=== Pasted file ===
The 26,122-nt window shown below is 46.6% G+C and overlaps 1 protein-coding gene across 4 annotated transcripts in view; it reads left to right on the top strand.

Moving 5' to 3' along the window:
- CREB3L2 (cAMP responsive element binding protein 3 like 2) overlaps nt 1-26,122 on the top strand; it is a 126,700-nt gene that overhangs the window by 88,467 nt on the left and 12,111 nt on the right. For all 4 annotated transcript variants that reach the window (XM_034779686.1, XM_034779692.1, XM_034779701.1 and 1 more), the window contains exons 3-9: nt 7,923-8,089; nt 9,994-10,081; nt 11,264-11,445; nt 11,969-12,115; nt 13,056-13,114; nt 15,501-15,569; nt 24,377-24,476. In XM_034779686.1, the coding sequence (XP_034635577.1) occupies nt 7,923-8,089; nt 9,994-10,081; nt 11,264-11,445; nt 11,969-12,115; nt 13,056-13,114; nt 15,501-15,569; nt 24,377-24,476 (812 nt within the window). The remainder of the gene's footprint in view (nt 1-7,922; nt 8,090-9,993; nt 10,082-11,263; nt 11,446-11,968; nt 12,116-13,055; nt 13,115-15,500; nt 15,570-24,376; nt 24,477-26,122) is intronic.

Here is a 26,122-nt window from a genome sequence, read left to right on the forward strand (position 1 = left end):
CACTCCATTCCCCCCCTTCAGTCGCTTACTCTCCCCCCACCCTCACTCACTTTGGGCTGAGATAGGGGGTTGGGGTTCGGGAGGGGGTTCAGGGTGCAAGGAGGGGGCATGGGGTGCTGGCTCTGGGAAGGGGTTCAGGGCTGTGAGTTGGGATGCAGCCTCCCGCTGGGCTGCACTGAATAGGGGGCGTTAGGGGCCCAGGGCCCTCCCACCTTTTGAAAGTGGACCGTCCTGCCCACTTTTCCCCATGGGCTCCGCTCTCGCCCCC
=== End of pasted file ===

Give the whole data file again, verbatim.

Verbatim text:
The 26,122-nt window shown below is 46.6% G+C and overlaps 1 protein-coding gene across 4 annotated transcripts in view; it reads left to right on the top strand.

Moving 5' to 3' along the window:
- CREB3L2 (cAMP responsive element binding protein 3 like 2) overlaps nt 1-26,122 on the top strand; it is a 126,700-nt gene that overhangs the window by 88,467 nt on the left and 12,111 nt on the right. For all 4 annotated transcript variants that reach the window (XM_034779686.1, XM_034779692.1, XM_034779701.1 and 1 more), the window contains exons 3-9: nt 7,923-8,089; nt 9,994-10,081; nt 11,264-11,445; nt 11,969-12,115; nt 13,056-13,114; nt 15,501-15,569; nt 24,377-24,476. In XM_034779686.1, the coding sequence (XP_034635577.1) occupies nt 7,923-8,089; nt 9,994-10,081; nt 11,264-11,445; nt 11,969-12,115; nt 13,056-13,114; nt 15,501-15,569; nt 24,377-24,476 (812 nt within the window). The remainder of the gene's footprint in view (nt 1-7,922; nt 8,090-9,993; nt 10,082-11,263; nt 11,446-11,968; nt 12,116-13,055; nt 13,115-15,500; nt 15,570-24,376; nt 24,477-26,122) is intronic.

Here is a 26,122-nt window from a genome sequence, read left to right on the forward strand (position 1 = left end):
CACTCCATTCCCCCCCTTCAGTCGCTTACTCTCCCCCCACCCTCACTCACTTTGGGCTGAGATAGGGGGTTGGGGTTCGGGAGGGGGTTCAGGGTGCAAGGAGGGGGCATGGGGTGCTGGCTCTGGGAAGGGGTTCAGGGCTGTGAGTTGGGATGCAGCCTCCCGCTGGGCTGCACTGAATAGGGGGCGTTAGGGGCCCAGGGCCCTCCCACCTTTTGAAAGTGGACCGTCCTGCCCACTTTTCCCCATGGGCTCCGCTCTCGCCCCC